3 July 2006British entrepreneur Sir Richard Branson hopes to bring “true competition” to the South African cellular industry with the arrival of Virgin Mobile.Virgin Mobile launched in South Africa in June with the aim of capturing 10% of the South African market with ten years.‘Little tricks’The arrival of a fourth cellular company could shake up an industry dominated by MTN and Vodacom. Branson believes that consumers will benefit from the competition that his company brings.“There’s lots of little tricks that have been used to enable the phone companies to get rich on the back of individuals. For instance, if you only use 31 seconds they’ll round it up to 60 seconds and charge you for it, and so on so,” Branson said on Moneyweb radio.Branson’s Virgin Mobile is a virtual network, a Virgin-branded service running over Cell C’s national network. This is the same model that Virgin Mobile has used in the United Kingdom where they have over 5 million subscribers.Cell C is the youngest of South Africa’s three cellular companies and has been in operation since 2001.‘Free to leave’Virgin’s cellular offering will not require mandatory two-year contract and will unbundle handsets from airtime, removing the “clutter and fog in the market” Sajeed Sacranie, Virgin Mobile SA CEO told ITWeb.“We are selling month-to-month contracts and, if you don’t like us, you are free to leave,” Sacranie said.“We’re trying to have a sort of simple, clear-cut pricing policy like we’ve done around the rest of the world,” said Branson.“It’s worked extremely well in America and the UK and Australia, and we think it will work well in South Africa.”Branson has had a South African presence since 2001, when he bought the bankrupt Health and Racquet Club chain at Nelson Mandela’s request.southafrica.info reporter Want to use this article in your publication or on your website?See: Using SAinfo material
Share Facebook Twitter Google + LinkedIn Pinterest Senate Bill 150 gives Ohio farmers until September 30, 2017 to become certified to apply fertilizer. We are now in April of 2017, and at the end of the winter meeting season, meaning you have a very, very few meetings left to become certified. This site gives final dates for programs: http://nutrienteducation.osu.edu.Ohio State University Extension has delivered more than 290 programs around the state with over 14,500 attendees trained so far.Record keeping requirements are the most important aspect of the new law, and you will start when you receive your yellow Fertilizer Applicator Certificate. If you are a farmer you will maintain the records for three years. If you are a dealer and apply the fertilizer, you maintain the records for three years and supply a copy of the record to the grower who purchased the nutrients.Within 24 hours of your nutrient application, record: Name of fertilizer certificate holder Name of applicator working under direct supervision of certificate holder (if any) Date of application Location (field ID, farm) Fertilizer analysis (such as 11-52-0) Rate of fertilizer application (lbs/A) and total amount applied Fertilizer application method (surface-applied, incorporated, etc) Soil conditions For surface applications only: is ground frozen or snow covered? Temperature and precipitation during application Weather forecast for day following application.One very good place to get and print weather records and a forecast is http://weather.gov. You will record this information within 24 hours.One other item almost buried in SB 150 was the development of nutrient management plans. To me this may be THE best way to manage our nutrient loss concerns and save ourselves money in production costs. Consult with a nutrient management planner at the Soil & Water office, with a consultant, with Extension, with NRCS or a retailer. They can find those most likely areas of loss and help to reduce them.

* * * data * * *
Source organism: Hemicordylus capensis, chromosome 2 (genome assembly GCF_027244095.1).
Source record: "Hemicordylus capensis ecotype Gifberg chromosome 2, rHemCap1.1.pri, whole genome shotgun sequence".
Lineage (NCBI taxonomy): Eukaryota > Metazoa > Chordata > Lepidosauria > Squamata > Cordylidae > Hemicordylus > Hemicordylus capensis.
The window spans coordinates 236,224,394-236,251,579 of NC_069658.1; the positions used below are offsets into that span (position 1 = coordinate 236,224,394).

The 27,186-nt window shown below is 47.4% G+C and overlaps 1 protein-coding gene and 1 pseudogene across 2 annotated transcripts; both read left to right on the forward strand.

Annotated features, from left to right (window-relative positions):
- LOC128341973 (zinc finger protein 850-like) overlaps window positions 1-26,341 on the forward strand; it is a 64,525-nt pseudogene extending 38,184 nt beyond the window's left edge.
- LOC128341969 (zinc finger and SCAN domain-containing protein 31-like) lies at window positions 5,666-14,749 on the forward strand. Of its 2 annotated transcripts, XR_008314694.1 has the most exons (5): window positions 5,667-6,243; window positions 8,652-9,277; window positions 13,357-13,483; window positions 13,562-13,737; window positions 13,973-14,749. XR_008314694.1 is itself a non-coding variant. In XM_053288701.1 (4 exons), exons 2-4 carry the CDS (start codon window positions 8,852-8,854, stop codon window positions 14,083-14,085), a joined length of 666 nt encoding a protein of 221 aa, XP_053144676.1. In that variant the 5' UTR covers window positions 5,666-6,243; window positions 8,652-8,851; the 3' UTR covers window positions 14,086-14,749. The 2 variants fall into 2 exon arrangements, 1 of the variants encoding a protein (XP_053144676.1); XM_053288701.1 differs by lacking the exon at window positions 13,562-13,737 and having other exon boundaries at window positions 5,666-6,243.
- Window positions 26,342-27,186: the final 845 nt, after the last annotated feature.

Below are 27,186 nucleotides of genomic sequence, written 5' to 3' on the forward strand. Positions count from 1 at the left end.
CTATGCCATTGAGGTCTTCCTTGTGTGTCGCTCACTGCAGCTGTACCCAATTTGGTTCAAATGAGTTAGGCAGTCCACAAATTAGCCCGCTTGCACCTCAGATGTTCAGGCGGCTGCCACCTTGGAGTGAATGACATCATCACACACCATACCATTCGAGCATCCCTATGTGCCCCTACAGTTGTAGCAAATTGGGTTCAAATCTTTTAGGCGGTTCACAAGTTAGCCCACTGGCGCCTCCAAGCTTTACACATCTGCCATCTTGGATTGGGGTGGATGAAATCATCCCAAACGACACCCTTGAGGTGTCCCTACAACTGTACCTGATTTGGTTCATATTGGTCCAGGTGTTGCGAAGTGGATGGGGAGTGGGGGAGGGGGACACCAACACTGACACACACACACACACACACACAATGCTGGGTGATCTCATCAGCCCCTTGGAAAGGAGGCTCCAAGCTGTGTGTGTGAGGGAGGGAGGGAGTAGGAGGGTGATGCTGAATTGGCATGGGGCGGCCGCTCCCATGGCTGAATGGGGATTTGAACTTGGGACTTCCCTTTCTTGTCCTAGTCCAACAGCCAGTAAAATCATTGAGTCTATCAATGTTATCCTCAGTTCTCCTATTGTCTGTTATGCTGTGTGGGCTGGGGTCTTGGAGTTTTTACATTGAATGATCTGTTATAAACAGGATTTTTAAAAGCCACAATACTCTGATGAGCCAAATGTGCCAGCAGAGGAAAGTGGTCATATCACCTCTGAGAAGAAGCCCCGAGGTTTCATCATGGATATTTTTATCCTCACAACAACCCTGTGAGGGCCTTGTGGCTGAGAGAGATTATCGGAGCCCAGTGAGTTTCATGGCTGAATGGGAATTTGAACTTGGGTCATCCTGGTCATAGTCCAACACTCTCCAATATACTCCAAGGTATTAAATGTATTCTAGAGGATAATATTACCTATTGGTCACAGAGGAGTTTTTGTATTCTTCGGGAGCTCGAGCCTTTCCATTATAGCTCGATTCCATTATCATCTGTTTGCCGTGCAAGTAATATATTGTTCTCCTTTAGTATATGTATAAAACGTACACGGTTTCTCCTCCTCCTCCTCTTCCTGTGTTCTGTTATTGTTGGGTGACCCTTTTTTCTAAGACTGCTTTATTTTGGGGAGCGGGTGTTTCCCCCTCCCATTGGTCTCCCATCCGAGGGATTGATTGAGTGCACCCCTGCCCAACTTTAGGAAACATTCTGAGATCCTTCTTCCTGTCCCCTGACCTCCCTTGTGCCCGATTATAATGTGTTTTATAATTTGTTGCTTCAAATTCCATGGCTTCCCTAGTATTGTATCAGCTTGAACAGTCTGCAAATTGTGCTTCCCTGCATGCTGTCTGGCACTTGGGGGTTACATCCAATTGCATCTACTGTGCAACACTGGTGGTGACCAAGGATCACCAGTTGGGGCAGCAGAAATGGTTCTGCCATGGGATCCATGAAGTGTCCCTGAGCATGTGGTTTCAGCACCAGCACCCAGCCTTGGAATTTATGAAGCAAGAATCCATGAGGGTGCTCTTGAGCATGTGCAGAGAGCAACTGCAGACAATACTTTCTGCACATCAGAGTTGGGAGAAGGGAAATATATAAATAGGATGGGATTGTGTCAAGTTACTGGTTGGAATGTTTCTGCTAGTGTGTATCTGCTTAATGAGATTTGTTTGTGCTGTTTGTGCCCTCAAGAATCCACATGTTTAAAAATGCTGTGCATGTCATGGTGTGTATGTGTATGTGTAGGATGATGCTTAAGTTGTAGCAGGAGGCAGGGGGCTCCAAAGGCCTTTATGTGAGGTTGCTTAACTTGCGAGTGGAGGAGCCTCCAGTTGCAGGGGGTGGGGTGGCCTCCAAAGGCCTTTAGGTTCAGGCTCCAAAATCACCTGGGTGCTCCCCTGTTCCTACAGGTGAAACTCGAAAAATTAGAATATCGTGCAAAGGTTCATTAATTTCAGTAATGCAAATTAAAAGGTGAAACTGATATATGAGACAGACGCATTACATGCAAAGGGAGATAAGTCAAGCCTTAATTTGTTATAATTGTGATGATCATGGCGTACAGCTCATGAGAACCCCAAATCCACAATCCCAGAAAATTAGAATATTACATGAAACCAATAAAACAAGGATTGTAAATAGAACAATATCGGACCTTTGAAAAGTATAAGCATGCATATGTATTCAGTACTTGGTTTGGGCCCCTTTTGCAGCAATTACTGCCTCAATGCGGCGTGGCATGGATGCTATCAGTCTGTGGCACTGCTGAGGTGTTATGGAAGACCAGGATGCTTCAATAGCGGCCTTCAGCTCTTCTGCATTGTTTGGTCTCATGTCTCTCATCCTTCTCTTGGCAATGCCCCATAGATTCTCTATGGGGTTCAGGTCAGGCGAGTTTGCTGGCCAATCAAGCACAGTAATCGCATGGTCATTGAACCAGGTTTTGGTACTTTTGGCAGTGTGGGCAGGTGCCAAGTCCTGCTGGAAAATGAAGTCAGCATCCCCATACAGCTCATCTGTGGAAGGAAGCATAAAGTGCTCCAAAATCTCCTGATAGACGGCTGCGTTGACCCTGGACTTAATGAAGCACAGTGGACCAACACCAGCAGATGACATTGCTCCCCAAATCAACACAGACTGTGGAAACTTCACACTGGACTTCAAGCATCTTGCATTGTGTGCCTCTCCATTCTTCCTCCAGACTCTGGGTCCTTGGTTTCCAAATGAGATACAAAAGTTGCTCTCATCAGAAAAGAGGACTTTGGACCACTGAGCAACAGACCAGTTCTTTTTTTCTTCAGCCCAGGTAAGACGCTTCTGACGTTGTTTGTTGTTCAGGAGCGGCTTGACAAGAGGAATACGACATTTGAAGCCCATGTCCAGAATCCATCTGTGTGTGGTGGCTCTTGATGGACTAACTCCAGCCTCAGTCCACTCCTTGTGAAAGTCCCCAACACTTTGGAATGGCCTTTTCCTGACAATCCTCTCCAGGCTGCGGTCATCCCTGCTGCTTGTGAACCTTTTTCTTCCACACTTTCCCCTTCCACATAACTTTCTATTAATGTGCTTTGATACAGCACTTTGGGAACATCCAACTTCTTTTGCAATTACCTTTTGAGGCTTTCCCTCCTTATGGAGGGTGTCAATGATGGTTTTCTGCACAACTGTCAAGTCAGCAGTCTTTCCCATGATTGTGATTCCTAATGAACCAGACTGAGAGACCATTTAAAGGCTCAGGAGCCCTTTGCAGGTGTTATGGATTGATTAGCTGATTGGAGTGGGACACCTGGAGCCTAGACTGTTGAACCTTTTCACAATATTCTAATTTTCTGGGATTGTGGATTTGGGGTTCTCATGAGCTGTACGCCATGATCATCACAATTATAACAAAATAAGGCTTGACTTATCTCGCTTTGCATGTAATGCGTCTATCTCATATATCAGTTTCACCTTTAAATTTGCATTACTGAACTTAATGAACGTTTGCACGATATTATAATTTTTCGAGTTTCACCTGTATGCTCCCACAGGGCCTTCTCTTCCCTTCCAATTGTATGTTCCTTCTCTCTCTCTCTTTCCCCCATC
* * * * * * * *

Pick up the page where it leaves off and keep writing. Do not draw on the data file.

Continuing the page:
UPDATED: 12/9/10 with expert opinions from David White and Marc RosenbaumFrank O’s new house is tight — very tight. Tests by an energy auditor measured 0.13 air changes per hour at 50 pascals of depressurization (ACH50), meaning the house beats the very stringent airtightness target of the Passivhaus standard.Frank O has installed a heat-recovery ventilator (HRV) to provide fresh air as well as fans for spot ventilation and a range hood fan rated at 189 cubic feet per minute (cfm).Sounds perfect. So what’s the problem?“The auditor and I also played with the spot ventilation fans and his manometer, and we were able to reach -46 pascals with all house fans on and the electric clothes dryer on,” Frank O writes in his Q&A post. “My concern is: with such a tight house, where does the air come from during spot ventilation and clothes drying?”Are the numbers right?J Chesnut’s first question is whether the auditor has calculated air leakage correctly.“Are you sure you calculated your ACH number correctly?” he asks. “It is not unusual for someone to determine the volume of the building incorrectly and therefore miscalculate the ACH from the cfm reading. MULTIMEDIA Video: Blower-door-directed air sealing “The tightest among Passivhaus builders in the U.S. I am familiar with is .15 ACH and I heard this was possible to attain because it was a mid-sized commercial building (apparently the smaller the building the more difficult it is to get a low ACH).”In a subsequent post, Frank O confirmed Chesnut’s suspicions. It turns out that his house tested at 2.14 ach50, not 0.13 ach50. So Frank O’s house isn’t quite as tight as his first post claimed.Frank O provided additional details about how the house was constructed: blown-in cellulose in the scissor-truss attic, damp cellulose in the framed walls, EPDM gaskets under the bottom plates and at the top plates, foam along the rim joist and at building penetrations, and good doors and windows.Makeup air comes from random leaksTo answer Frank O’s question, GBA senior editor Martin Holladay says that makeup air usually comes from “random envelope leaks,” such as under mudsills and around windows and doors.“If you are worried, you can always test the airflow of your exhaust fans,” Holladay says. “If you have a 40 cfm exhaust fan, test the airflow. If it is moving 40 cfm out of your house, then by definition, 40 cfm is also leaking in, since airflow out = airflow in.“So as long as your appliances are working, don’t worry. However, if you have an atmospherically vented combustion appliance (like a water heater, furnace, wood stove, or fireplace — something that is not a sealed-combustion unit), you should have a backdrafting test performed to be sure your exhaust fans aren’t pulling outdoor air down your flues.”Wrong, says Robert Riversong.“You must not have read the post,” he says. “This house is so tight that there are virtually NO random leaks. That is evidenced both by the insanely low ACH50 and by the fact that the house exhaust fans can depressurize the house almost as much as the blower door fan.”The result, he says, is that none of the spot fans will be able to pull “anything close” to their rated flow, and that the clothes dryer will run much longer than necessary because it can’t move enough air.“This house absolutely requires additional make-up air, at least in the laundry room and perhaps in the kitchen if the range hood is rated at more than 100 cfm,” Riversong says.Finding a source of makeup airRiversong’s recommendations are what Frank O is hearing from his energy auditor. Are there “smart systems” that will do the trick? he asks.First, Riversong says, a “big arse” range hood fan isn’t a great idea for a house that tight. Try something with a maximum rating of 150 cfm.Second, he says, it’s “crazy” to build a house that tight to begin with. Although this is an old debate on this forum, Riversong thinks 2 ACH50 “is more than adequately tight in most climates.”And as to the makeup air, he adds:“I always install a passive make-up air duct through the wall into a laundry room with a dryer, with a louvered cap on the inside and a screened hood on the outside. To prevent cold air thermosiphoning when the dryer’s not running, I drop the duct 3 ft. in the wall before exiting to the outside, since cold air cannot rise, and I weatherstrip the door to the laundry room.“I prefer simple, fail-safe systems,” he adds, “so I use American Aldes Airlet 100s as make-up air inlets for my exhaust-only ventilation systems using Panasonic bath fans and Grasslin programmable timers.”Like many topics discussed on GBA forums, the question of passive air inlets is debated often, and consensus is elusive. In his comprehensive blog surveying ventilation options, Holladay explained why passive air inlets are usually unnecessary.If a tight house includes a powerful range hood fan, however, a powered makeup air unit often makes sense; Holladay provides advice on the topic in his recent blog, “Makeup Air for Range Hoods.”David White of Right Environments and engineer Marc Rosenbaum weigh in:David White:For passive houses (and any air-tight house) my approach is:1. Try to eliminate exhaust appliancesNot only because they force an air exchange with the outdoors, but also because they penetrate the envelope.2. When a penetration is necessary, use a dedicated inlet the delivers the air directly to the device.For instance, for a gas dryer, I have two 4-inch lines. One is the dryer exhaust while the other is a dedicated outdoor air line that dumps behind the dryer. I have heard that there are pre-manufactured kitchen hoods like this as well. For wood stoves, a dedicated outdoor air line of course.3. Seal the lines.I’m not sure how best to do this, but at this point I use motorized dampers wired to the dryer, on both lines. You could use backdraft dampers, but I’ve had difficulty finding one that doesn’t open too easily (allowing infiltration) but opens easily enough not to excessively de-pressurize the space. Ben Southworth used a sliding gate valve by Valterra on his outdoor air line in one project to positively seal the line when not in use.I’m assuming that ventilation exhaust is not the subject here.I always do a balanced supply/exhaust with heat recovery, and even if heat recovery isn’t involved, it’s best to balance supply/exhaust in my opinion.Now, Marc Rosenbaum:I guess the question is, what impacts are we worried about? The big one is depressurization causing trouble with combustion devices. Sealed combustion (that is really sealed!) is a necessity.My preference in houses that are Passive House tight is no combustion devices, period.Once there is no combustion, then the issue is where does the make-up air come from? I’m not sure I care all that much for transient loads like a range hood or dryer. I think you need to verify that the fans you have installed have a sufficient pressure capability to provide the exhaust you need (I haven’t looked at dryer fan pressure vs flow curves, if you can even get that!).Germans use condensing dryers, no exhaust.If a house is 100 CFM50, then a 100 CFM range hood will depressurize the house to 50 Pa at 100 CFM, so it needs to be able to move 100 CFM at 50 Pa (not a problem I think).My colleague Mike LeBeau has a clever set-up for small exhaust flows.He puts a couple of motor dampers in the exhaust of the HRV and when the kitchen range hood comes on he sends the exhaust of the HRV back into the house to balance the flow.. 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Classy COG: TendulkarBefore the tour of the West Indies, an indian cricketer was asked whether it was the batsmen who lost matches for the team overseas by failing to put up enough runs. He was not amused, “When we lose a match, we all lose. It’s not like the batsmen,Classy COG: TendulkarBefore the tour of the West Indies, an indian cricketer was asked whether it was the batsmen who lost matches for the team overseas by failing to put up enough runs. He was not amused, “When we lose a match, we all lose. It’s not like the batsmen lose and the bowlers don’t. That’s stupid.” It is indeed. Trinidad has shown exactly how stupid.On Day 1 of the Test, Sachin Tendulkar equalled Sir Don Bradman’s record of 29 Test centuries with his steeliest hundred yet. His innings was analysed, the genuflections completed, the tributes paid. By Day 5, in the face of something more powerful, it quietly stepped into the record books. The lingering memory from the Queen’s Park Oval will always be the sight of the Indians after the last wicket fell.They raced around crazy-eyed, seemingly directionless. Then almost by magic, they gravitated towards each other, all the time shrieking wordlessly like kids being let out in the open after five days cooped up in a classroom. Tendulkar put it best, “Nobody has got a five-wicket haul and nobody has a big hundred from this game. Still we won. That’s what winning for a team is all about.”That’s the way it will always be. Tendulkar should know: he has spent 13 years on the team but was part of only the third away Test win of his career last week. He has played in three World Cups, the best being a semi-final spot. He is often lauded for his genius and increasingly now is damned by it; India fails often, it is said, because the great Tendulkar is not great enough and cannot haul them home when needed.That is not about to happen. Find someone else.Find three batsmen willing to forge partnerships and build respectable totals from rock bottom, if necessary. Find two bowlers willing to sweat, another who will not stagger. Find a wicketkeeper and supporting fielders who hold on to chances like a shipwrecked man does a log of wood. They have, Tendulkar included, been with the team for some time. In Trinidad, India found them all.The clash of talents and egos that is Tendulkar vs Lara is enjoyable. But remember Lara scored 688 runs in three Tests against Sri Lanka in the winter and still the West Indies lost 0-3. Tendulkar got a second-innings duck in Trinidad and still India won.If there’s anything that Trinidad should bring home it is this: Tendulkar is a cog in the wheel; a priceless, 24-carat cog, a diamond-studded, precision-crafted cog, sure. But a cog nevertheless. He cannot and should not be expected to be the force that pushes the wheels ahead. The wheel will move only when its other parts are in working order. advertisement